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‘Gambian Music yet to shake the world’

Nov 16, 2015, 9:57 AM | Article By: Nasiru Deen

“Gambian music is yet to shake the world,” according to the founder of Gambia Musicians and Gambia Films Promotion, Koollife James Kolawole.

In an exclusive interview with The Point, Koollife spoke on the constraints facing Gambian artistes and Gambian music as a whole, and touched on what must be done to change the situation.

“A revolution of the Gambian music industry is necessary; once we are all able to be part of a musical revolution by 2016 we are going to shake the whole world.”

He continued: “Do you know in 1999-2002 that the Nigerian music production wasn’t as standardcompared to the Gambian music production we havetoday, yet Nigerians were able to use those limited productions and resources to break into the African and subsequently global market. So if Nigeria could do it with those limited resources, Gambia can definitely do it better.”

Mr Koollife blamed four factors responsible for delaying the whole revolutionary process, and warned that these factors must be tackled instantly.

First, he expressed deep concern about the lack of maximum interest and love for Gambian music by the majority of the people, saying: “How many of us listen to Gambian music daily? What people don’t realize is, promoting our Gambia Entertainment from today will surely get us international recognition and bring pride to the whole nation.

“Many Gambians don’t use Gambian music as their ringtone, a good number don’t even have Gambian music on their phones at all. It is not a surprise, therefore, that we see half empty shows of Gambian artistes and they find it hard to sell their CDs to the Gambian public.”

He also blamed Gambian DJs, saying: “DJs are very important tools to uplift Gambia musicians to the next level. I noticed in every occasion I’ve been to, that Gambian DJs don’t play their own products. This is because they are controlled by their clients who make specific requests for foreign music to be played at their events. This is why I said earlier that the problem is the people who don’t appreciate the efforts of Gambian artistes, and rate them poorly, but the DJs must also do their bit to change their poor concept of Gambian music.”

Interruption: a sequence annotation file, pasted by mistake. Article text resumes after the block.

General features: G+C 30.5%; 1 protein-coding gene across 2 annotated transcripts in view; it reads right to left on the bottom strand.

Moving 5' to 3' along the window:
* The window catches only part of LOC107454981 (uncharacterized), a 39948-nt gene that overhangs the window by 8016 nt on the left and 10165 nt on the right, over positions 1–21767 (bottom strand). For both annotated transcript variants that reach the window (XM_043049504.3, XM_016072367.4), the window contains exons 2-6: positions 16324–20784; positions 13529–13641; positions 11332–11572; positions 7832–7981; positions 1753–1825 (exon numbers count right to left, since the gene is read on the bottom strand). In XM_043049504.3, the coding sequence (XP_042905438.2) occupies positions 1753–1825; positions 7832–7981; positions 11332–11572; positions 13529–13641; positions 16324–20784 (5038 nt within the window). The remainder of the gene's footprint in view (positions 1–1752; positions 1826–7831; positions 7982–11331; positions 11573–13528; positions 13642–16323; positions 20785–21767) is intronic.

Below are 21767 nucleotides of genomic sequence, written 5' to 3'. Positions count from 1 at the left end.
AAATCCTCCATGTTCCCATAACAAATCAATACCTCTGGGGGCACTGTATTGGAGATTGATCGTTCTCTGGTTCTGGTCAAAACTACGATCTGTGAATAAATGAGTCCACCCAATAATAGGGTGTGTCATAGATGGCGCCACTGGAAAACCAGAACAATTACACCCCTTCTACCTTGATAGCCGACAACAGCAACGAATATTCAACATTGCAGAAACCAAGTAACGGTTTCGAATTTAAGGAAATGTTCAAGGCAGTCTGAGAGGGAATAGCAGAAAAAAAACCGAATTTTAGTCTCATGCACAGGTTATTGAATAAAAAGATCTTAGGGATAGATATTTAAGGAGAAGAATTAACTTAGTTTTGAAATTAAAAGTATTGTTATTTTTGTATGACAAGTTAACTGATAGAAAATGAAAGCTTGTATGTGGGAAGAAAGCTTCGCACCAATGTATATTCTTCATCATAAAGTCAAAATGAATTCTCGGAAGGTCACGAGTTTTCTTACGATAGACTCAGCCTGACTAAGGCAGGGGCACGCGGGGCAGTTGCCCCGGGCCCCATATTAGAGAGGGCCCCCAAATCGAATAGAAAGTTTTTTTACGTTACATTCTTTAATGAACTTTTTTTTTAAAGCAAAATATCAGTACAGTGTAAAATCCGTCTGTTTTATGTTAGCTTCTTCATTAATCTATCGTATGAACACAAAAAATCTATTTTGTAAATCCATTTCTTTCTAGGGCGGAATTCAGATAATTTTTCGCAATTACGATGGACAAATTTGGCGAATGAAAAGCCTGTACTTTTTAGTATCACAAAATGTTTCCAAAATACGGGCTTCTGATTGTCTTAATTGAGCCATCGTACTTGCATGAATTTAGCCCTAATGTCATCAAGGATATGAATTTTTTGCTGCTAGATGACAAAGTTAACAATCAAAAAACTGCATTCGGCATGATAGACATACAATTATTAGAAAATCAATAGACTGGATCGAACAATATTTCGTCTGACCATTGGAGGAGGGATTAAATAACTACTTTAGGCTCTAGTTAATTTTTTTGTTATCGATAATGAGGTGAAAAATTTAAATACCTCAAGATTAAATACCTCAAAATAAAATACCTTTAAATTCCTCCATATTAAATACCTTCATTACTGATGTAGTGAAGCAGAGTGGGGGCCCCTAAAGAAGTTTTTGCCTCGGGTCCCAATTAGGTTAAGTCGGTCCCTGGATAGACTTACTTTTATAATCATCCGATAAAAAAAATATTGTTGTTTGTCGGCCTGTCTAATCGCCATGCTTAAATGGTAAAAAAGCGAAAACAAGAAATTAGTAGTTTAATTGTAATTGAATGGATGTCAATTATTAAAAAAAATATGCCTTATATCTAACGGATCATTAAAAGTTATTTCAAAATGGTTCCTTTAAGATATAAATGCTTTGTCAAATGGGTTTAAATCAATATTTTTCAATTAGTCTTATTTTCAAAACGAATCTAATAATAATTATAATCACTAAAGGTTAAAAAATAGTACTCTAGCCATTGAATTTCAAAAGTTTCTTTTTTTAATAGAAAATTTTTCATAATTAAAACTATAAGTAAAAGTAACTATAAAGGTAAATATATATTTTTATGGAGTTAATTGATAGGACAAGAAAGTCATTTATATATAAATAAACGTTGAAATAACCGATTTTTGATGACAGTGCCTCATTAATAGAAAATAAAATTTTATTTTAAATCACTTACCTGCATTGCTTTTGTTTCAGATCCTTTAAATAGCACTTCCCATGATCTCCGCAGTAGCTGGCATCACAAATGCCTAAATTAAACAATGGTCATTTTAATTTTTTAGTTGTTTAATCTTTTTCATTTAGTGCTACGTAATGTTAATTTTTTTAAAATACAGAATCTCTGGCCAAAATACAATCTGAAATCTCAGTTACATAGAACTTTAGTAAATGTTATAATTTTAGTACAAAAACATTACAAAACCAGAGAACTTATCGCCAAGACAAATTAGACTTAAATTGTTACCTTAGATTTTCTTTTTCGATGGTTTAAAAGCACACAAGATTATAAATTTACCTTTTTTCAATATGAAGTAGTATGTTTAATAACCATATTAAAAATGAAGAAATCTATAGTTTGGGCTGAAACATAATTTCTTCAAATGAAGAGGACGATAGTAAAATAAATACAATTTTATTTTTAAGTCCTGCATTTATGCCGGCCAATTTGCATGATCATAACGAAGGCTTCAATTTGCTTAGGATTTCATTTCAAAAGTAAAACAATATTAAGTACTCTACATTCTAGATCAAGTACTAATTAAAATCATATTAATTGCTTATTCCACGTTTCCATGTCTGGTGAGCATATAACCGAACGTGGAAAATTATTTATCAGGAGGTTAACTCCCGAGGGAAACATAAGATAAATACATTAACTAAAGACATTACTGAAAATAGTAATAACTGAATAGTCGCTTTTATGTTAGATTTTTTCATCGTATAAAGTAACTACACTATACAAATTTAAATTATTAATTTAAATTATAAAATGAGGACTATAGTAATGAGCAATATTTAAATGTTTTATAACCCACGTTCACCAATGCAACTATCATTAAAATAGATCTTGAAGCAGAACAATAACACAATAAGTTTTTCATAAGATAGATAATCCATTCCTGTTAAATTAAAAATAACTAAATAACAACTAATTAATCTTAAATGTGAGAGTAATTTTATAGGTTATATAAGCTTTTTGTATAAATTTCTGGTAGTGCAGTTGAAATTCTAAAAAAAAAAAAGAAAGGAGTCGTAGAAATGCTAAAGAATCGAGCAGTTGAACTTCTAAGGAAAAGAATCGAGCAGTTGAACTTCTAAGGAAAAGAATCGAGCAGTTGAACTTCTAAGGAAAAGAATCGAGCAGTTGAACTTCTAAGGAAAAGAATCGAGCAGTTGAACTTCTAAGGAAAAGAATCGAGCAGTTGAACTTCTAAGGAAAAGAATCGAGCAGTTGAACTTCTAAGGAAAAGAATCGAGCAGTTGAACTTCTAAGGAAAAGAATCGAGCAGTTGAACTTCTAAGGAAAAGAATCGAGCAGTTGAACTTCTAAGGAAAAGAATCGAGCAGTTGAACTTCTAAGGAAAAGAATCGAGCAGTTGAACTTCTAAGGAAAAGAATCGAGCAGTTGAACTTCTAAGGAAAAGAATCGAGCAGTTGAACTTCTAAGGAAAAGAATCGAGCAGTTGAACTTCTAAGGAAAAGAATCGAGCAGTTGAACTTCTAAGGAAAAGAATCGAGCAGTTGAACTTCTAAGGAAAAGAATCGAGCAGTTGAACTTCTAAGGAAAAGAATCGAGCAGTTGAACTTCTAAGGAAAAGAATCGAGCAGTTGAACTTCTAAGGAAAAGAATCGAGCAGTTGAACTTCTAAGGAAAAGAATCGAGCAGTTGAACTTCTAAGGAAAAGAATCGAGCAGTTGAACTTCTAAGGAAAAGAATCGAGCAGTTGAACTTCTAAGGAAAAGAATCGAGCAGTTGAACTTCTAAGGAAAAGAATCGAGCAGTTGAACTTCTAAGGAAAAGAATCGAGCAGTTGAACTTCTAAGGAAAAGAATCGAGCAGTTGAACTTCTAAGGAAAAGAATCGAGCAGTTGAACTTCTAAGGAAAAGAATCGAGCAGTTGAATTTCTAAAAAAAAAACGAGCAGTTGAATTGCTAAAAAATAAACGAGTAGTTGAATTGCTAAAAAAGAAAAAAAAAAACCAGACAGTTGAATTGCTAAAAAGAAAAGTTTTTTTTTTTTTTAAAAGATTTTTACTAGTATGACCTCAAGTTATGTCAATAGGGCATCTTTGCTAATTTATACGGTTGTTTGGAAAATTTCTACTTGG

Koollife, who is working hard to see a position change of perception for Gambian music, also blamed the mass media, which includes all Fm radio channels and the TV for the low rating of Gambian music.

“I listened to a radio advertisement, while driving one day, on a particular radio station which used a Nigerian music track as the sound layer for the advert. This is totally wrong, and since that day I took it upon myself to begin a revolutionary process; but I cannot do it alone without the support of the people.

“I believe every FM station should have a section that only Gambian music will be aired for at least 7 hours a day. When the radio listeners tune into the various FM stations and realise that all of them keep playing Gambian music, then the Gambian people may start believing and appreciating their own products. GRTS should also do their part to promote Gambian talents by airing music videos of Gambian artistes on a regular basis.”

Despite all the shortcomings of the Gambian music industry, Koollife commended the government’s efforts at supporting Gambian music and singled out the President, “His Excellency Dr Yahya A. J. J. Jammeh Babili Mansa, for his marvellous support to Gambian artistes”.

Concluding, Koollife said that it is imperative that all four problems affecting the growth of Gambian Music become a thing of the past, as if not tackled early they will lead to the death of the music careers of many talented Gambian artistes, which will in turn set the Gambian music industry aback for many years to come.